The Art of Point-and-Click Adventure Games Review
Release Date: September 24, 2018
Publisher: Bitmap Books
Price: Softcover £24.99 ($35.45), Hardcover £29.99 ($36.86)
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Bitmap Books over the past few years have been the gold standard for affordable, quality books about video games. From their visual Compendium series to game and box art books, Bitmap has covered games from the arcade to the Neo-Geo. Now their new book, the Art of Point and Click Adventure Games takes a look at one of the most loved genres in gaming history.
Growing up, I was a arcade and home console gamer, Master System, Genesis etc. I did not grow up with a PC in the house. I took classes at school working with Apple 2’s and DOS based IBM computers, but very little gaming was done on them. I was always interested in the point and click games. I loved stories and these type games seemed like they were rich with stories. When I finally got my first PC, 1996 or ‘97, the first game I played was Myst. I fell in love with the genre. Then I found Indiana Jones, Grim Fandango, Day of the Tentacle and so many others. Even to this day I still enjoy these games.
Bitmap’s The Art of Point and Click Adventure is a wonderful collection of not only games and their art, but it really is a history of the point and click genre. The hardcover coffee table book is 460 pages full of art of games from King’s Quest, Myst, Blade Runner to classics like The Secret of Monkey Island, The Dig, Maniac Mansion and Full Throttle and many more. There are even lesser-known games like Alien Incident, The Last Express. The book mentions over 120 different games with a full glossary with release year and publisher.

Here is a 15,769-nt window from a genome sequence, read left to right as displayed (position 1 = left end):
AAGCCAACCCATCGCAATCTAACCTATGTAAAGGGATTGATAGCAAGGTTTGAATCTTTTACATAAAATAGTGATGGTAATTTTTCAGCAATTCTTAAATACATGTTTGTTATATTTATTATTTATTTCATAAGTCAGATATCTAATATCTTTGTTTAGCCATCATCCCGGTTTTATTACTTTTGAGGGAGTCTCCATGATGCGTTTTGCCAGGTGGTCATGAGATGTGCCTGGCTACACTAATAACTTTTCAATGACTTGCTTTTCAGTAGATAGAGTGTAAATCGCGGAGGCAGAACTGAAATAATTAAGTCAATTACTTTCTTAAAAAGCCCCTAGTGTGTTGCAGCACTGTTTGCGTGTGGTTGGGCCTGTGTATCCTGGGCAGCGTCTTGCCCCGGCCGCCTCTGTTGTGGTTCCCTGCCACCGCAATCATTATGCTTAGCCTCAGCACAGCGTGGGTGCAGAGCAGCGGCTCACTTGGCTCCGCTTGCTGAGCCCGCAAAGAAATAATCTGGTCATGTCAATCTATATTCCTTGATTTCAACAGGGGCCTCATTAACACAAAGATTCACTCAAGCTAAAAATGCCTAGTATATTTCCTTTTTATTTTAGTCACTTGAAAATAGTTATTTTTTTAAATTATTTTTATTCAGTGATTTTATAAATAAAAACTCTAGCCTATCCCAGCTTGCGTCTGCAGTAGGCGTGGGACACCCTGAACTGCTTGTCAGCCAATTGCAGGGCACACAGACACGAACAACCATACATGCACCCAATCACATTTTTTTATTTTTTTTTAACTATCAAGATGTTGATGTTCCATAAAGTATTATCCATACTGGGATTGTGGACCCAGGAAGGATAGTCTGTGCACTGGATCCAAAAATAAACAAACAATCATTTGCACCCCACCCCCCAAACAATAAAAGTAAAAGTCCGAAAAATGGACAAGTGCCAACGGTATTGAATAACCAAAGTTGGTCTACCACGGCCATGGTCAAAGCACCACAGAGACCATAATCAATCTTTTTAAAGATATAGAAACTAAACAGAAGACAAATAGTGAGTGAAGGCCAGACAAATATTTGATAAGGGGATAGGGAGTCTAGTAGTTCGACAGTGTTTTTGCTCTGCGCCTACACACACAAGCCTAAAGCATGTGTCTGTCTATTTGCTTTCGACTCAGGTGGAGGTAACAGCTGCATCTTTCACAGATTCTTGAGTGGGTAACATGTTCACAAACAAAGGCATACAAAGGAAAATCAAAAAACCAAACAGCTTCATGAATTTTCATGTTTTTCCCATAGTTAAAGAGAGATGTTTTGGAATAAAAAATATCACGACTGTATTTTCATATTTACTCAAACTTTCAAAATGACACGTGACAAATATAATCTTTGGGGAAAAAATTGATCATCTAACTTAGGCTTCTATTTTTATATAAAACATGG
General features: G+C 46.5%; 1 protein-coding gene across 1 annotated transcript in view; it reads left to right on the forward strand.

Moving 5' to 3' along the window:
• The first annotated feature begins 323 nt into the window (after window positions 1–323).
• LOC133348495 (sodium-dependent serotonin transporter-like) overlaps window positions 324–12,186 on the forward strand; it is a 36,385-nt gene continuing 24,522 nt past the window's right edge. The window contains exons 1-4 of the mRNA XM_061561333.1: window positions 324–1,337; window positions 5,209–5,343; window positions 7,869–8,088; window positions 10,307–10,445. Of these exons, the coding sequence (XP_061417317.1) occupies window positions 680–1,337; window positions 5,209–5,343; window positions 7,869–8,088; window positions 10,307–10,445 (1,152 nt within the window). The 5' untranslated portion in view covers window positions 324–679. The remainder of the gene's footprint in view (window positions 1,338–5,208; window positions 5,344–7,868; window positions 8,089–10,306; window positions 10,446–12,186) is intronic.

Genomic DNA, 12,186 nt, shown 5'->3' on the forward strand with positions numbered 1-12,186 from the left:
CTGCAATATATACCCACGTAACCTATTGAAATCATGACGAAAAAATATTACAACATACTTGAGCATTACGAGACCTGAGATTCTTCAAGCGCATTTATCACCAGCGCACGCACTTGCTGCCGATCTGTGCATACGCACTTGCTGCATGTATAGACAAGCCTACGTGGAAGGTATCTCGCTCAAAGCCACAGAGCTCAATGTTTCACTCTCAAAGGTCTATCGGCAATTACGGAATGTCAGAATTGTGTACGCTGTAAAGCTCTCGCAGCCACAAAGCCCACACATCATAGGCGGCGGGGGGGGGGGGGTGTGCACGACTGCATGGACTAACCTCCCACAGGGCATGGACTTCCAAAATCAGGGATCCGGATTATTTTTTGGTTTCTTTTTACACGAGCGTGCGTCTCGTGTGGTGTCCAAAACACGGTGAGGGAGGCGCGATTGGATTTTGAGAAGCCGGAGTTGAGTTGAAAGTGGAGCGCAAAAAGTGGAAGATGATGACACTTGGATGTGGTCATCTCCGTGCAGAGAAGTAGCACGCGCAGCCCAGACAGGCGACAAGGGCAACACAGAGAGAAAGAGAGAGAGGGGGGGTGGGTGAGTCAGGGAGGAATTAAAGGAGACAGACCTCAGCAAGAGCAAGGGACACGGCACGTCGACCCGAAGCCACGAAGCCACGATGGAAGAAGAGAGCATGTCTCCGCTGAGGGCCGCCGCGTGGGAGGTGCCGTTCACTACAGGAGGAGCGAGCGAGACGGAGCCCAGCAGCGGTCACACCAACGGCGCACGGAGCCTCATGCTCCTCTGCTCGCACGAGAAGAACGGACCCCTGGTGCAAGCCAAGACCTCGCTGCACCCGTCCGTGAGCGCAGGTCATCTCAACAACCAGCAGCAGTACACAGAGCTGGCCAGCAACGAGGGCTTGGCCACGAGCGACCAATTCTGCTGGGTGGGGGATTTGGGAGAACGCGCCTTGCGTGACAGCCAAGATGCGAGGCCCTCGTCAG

Print quality is high, as you have come to expect from Bitmap. Lithographic print, silver foil blocked cover, sewn binding and trademark bookmark ribbon. The book is filled with over 40 interviews from the likes of Tim Schafer, Al Lowe, Gregg Barnett and many, many more. One of the things I love is the way the table of contents is arranged. It is listed by year, interview and feature. If I want to know about games from 1989, I can jump right to that page. This is very helpful when using the book for research.
Overall this book is one of the finest Bitmap has published. In a time where rom’s are disappearing, books like these are essential to video game history preservation. If you collect books on video games, do yourself a favor and add this one. You don't want to miss it.
Thanks to Bitmap Books for providing a copy for review.